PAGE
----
The Picayune Police Department has had a year of progress in the war on drugs, 911 capability and high visibility which in no small part has been due to focus on goals; cooperation of city officials and community support and departmental commitment— for example, everyone received the Chief’s Award from Police Chief Bryan Dawsey at the Chamber of Commerce Banquet.
Parker brings Christmas to 95 children
Cathryn Paker has spent all year diligently working on giftboxes for children she will never see. On Thursday, for the fifth consecutive year, she presented those 95 giftboxes for children in need to Christian Care Ministries on behalf of herself and her church, St. Barnabus Anglican Church.
Third annual Christmas on the Rails and Shopping by Candlelight
The Third Annual “Christmas on the Rails” is from 5 until 8 p.m. Friday in conjunction with Picayune Main Street’s Shop by Candlelight and Art Works sponsored by Greater Picayune Arts Council (GPAC). Art Works and Shop by Candlelight go on until 9 p.m. Sometime during the evening, the Greater Picayune Area Chamber of Commerce will announce the winner of the Best Decorated Store Front contest.
CWC Pilgrimage: A second time around
D.L. and Sandra Barker Bolton invite you to join them for the “second time around” as they open their home for the Civic Woman’s Club Christmas Pilgrimage to be held on Saturday, Dec. 7, from 2 until 7 p.m.
Both of them were on the first tour of homes when Civic Woman’s Club started the Pilgrimage in 1986. D.L. and his late wife, Wanda, had a Renaissance Christmas, and Sandra and her late husband, Larry, had a Victorian Christmas.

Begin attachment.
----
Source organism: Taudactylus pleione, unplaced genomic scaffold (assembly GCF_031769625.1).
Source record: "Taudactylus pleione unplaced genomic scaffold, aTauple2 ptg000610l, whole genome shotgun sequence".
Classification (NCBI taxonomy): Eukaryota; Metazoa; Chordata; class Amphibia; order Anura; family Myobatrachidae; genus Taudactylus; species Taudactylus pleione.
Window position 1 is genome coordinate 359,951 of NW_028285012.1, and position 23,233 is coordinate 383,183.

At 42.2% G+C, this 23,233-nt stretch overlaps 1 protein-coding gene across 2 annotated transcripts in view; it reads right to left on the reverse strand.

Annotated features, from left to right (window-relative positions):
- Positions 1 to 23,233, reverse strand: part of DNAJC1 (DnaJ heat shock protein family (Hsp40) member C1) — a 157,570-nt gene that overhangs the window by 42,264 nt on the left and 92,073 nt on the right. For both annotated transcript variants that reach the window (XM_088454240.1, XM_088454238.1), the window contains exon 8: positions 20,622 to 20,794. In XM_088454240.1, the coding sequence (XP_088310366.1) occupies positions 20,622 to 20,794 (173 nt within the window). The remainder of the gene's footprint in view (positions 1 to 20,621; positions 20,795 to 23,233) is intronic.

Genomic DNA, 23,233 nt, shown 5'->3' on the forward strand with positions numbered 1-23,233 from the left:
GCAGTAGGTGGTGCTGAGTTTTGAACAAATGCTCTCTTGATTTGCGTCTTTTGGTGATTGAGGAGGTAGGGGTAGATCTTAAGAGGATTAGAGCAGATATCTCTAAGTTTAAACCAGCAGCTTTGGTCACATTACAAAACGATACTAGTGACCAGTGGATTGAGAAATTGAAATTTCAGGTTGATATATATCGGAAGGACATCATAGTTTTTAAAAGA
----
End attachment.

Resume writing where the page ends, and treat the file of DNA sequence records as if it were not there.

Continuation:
Business withstands test of time
McDonald Funeral Home, now owned and operated by Steve and Ann
McDonald, is a 96-year-old family run business with several long time
employees and was the recent recipient of the 2013 Excellence in
Business Award from the Greater Picayune Area Chamber of Commerce.
Vocability: Did Black Friday make you blue?
The holiday shopping season has begun and in its honor this week’s
column relates to retail terminology.
Anyone who has either had a part-time job or has been known as a
frequent shopper has most likely encountered several of these terms.
Match the ones you know and learn the others because it will give you
a whole perspective on your shopping experience.
As always, the answers are at the bottom of the column.
Partners delivers Presents for Pearl River County
“Our vision was to coordinate with all three county school districts and have students anonymously adopted like the programs used with ‘Angel Tree’ and such,” said Herndon, who is Children's Minister at First Baptist Church in Picayune. “We have two locations for trees that will have ornaments representing children in need. One is at Coast Electric in Picayune and the other is at the Poplarville Courthouse.”
Coast Electric is located at 6375 U.S. 11, in Picayune. The Poplarville Courthouse is located at 200 Highway 26 E, in Poplarville. The trees are conveniently located for access when the facilities are closed.
Toys for Tots registration and drive
Boxes are available in Picayune, Poplarville, Crossroads, Millard, McNeill and Carriere.
In Picayune, a few of the many locations to find them are: Crosby Library, Highland Community Hospital, Picayune Police Department and SPCA. In Poplarville, a few of the many locations to find them are: Jacob’s Well, Chamber of Commerce and Hancock Bank. In Crossroads, a box is located at Crossroad Seafood and Grill. In McNeill, a box is located at McNeill Travel Plaza. In Carriere, boxes can be found at Hide-A-Way Lake and PRC School ROTC.
To sign up, go to WORC from Monday, Dec. 2 through Friday, Dec 6, during the hours of 9 a.m. until 2 p.m. and Saturday, Dec. 7, from 9 a.m. through noon. Those needing further information can call 769-926-1333.
Fred Cruse Foundation again giving away bicycles
All donations can be either dropped off or mailed to Fred’s Westside Pharmacy located at 207 Kirkwood St., Picayune, MS 39466. For more information call Diane Cruse at 601-798-8888.
Angel Tree for children
Trees with angel ornaments to adopt can be found at Wal-Mart and Highland Community Hospital. Those who would like to sponsor a child through Angel Tree, or find out more about it, may call the church at 601-798-6301 or visit the Internet site at www.angeltree.org.